Tag Archives: he

Battleships Server / Client for Education

I’ve been teaching a first year introductory module in Python programming for Engineering at Ulster University for a few years now. As part of the later labs I have let the students build a battleships game using Object Oriented Programming – with “Fleet” objects containing a list of “Ships” and so on where they could play on one computer against themselves. But I had often wanted to see if I could get as far as an on-line server application based on similar principles that the students could use. This would teach them client server fundamentals but also let them have fun playing against each other.

Last year I finally attained that goal. I built a very simple web-server using Python Django to manage players, games, and ships. I wanted to use Python partly because it’s become my language of choice for web applications, but also because I wanted the code to be as accessible and understandable to the students as possible. I have initially placed very little emphasis on the User Interface of the server – this is partly deliberate because I wanted the students to have a strong incentive to develop this in the clients. I did however build a very simple admin view to let me see the games in progress. Additionally Django provides a very easy way to build admin views to manipulate objects. I have enabled this to let admins (well me) tweak data if I need to.

The Server

The server provides a very simple interface – an API – to let the students interact with the game. They can do this initially very directly using a web browser. They can simply type in specific web addresses to take certain actions. For instance

will, for a battleships server installed on battleships.server.net (not a real server), list all the current active games. You’ll note the api/1.0/ part of the URL. I did this so that in future years I could change the API and add new version numbers. That’s partly the focus of a later section of this blog.

The output of all the API calls is actually encoded in JSON. This is still fairly human readable, and indeed some web browsers, like Firefox, will render this in a way that is easy to explore. Again, this makes it possible for the students to play the game with nothing more than a web browser and a certain amount of patience. This is good for exploration, but certainly not the easiest way to play. Here’s some sample output from my real games server with my students (poor Brian).

Sample games index JSON output
Sample games index JSON output – this is designed to be read by machines (a client program) but it’s still clear enough for humans so students can read it directly.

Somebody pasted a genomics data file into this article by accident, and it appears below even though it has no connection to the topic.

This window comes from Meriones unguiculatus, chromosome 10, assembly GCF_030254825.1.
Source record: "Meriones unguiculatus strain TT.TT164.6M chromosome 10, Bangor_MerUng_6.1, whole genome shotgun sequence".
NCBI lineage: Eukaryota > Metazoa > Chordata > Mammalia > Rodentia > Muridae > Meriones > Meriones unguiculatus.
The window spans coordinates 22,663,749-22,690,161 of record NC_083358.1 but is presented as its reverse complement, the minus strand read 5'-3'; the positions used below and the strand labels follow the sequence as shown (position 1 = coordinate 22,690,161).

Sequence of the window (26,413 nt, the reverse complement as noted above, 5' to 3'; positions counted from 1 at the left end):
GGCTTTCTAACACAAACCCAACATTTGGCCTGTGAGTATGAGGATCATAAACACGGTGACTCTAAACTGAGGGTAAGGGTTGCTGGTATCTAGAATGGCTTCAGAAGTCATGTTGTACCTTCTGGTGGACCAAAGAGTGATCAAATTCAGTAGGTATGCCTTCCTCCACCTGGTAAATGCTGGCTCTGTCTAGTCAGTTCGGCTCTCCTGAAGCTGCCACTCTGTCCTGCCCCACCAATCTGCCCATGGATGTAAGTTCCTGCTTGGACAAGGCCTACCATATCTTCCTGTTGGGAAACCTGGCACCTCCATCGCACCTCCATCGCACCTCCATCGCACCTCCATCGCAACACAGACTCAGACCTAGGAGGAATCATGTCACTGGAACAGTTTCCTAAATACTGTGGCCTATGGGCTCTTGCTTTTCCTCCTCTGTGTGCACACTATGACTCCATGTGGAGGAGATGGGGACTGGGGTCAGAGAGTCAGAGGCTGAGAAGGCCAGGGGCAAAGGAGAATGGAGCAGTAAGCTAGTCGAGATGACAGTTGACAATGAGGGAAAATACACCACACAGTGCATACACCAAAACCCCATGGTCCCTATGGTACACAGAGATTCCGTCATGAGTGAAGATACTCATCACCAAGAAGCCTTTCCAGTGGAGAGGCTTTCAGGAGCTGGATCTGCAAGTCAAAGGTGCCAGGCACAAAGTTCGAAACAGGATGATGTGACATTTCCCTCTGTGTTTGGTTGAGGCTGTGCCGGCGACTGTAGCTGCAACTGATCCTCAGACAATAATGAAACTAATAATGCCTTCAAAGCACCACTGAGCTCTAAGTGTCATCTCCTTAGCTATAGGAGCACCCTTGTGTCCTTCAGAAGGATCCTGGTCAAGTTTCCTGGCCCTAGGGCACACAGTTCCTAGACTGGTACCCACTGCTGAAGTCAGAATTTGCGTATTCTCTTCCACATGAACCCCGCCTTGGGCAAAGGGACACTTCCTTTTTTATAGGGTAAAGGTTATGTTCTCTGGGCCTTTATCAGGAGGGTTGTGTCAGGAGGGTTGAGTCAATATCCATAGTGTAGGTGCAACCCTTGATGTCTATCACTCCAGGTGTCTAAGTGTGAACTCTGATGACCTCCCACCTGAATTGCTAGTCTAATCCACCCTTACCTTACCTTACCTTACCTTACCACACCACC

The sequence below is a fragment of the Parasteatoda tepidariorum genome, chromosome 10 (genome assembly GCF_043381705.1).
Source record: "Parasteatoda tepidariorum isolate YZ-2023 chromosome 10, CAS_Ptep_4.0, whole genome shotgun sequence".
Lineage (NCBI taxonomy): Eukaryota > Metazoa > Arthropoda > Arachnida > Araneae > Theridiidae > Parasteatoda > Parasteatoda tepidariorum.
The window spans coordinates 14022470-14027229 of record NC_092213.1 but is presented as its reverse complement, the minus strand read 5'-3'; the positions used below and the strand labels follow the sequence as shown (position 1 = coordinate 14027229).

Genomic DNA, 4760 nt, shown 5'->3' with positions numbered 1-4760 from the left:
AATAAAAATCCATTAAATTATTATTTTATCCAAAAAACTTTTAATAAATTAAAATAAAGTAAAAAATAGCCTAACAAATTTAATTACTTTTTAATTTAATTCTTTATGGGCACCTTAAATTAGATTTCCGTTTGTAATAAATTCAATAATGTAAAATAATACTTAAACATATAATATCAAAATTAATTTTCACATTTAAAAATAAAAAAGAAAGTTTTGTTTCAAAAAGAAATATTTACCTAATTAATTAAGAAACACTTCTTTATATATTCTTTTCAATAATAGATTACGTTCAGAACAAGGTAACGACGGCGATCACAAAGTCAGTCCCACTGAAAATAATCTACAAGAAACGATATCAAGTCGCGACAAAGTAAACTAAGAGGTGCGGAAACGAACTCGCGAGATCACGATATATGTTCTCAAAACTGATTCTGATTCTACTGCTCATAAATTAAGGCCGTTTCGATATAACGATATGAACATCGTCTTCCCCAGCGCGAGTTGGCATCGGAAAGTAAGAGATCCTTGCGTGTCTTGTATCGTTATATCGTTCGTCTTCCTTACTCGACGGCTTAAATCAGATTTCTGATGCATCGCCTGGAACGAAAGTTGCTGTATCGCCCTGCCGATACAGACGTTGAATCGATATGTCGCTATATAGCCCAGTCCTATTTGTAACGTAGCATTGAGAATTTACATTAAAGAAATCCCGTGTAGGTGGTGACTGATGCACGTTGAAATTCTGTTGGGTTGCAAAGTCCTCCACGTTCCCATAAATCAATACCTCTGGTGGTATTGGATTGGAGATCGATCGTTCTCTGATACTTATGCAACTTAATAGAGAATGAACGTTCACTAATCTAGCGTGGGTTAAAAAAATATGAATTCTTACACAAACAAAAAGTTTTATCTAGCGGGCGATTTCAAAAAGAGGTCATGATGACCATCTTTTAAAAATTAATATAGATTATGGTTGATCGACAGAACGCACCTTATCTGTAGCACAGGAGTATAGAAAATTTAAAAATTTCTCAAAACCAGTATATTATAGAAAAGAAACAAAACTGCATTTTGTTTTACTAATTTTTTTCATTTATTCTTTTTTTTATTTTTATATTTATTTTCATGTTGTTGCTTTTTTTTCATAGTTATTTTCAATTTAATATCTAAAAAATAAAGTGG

The code for the server and documentation about the API is all publicly available on my GitHub repository. You’ll also find some basic installation instructions in case you’d like to run your own game server.

I did want to build some very basic views into the server, I built a more human version of the games list, and I also built this view which was designed only for admins – obviously in the hands of normal players it would make the game a bit pointless.

Game overview for admins
Game overview for admins only.

This allowed me to see a little of what was actually going on in the games my students were playing, as well as showing the current state of ships and who owns what, it also showed a bit more info – here for another game than that above:

Game history and ship list
Game history and ship list

As you can see this shows some of the history of the game so far – this information is available to clients in the API, and likewise the list of surviving ships are shown. The API call for the ships still surviving only shows the ships for the player making the call, with a secret (password) that was generated when the player was created.

You may notice that the server automatically names ships with names taken from the Culture novels from Iain M. Banks.

The Client(s)

In this way the students are using their web browsers as a highly unsophisticated client to access the server. Actually playing the game this way will be frustrating – requiring careful URLs to be typed every time and noting the output for further commands. This is quite deliberate. It would be easy to build the web server to allow the whole game to be played seamlessly from a web browser – but this isn’t the point – I want the students to experience building a client themselves and developing that.

For my module last year I gave the students a partially complete client, written in Python, using text only. Their aim for the lab was to complete the client. No client would be exactly the same, but they would all be written to work against the same server specification. In theory a better client will give a player an edge against others – a motivation for improvements. One student built the start of a graphical interface, some needed to be given more working pieces to complete their clients.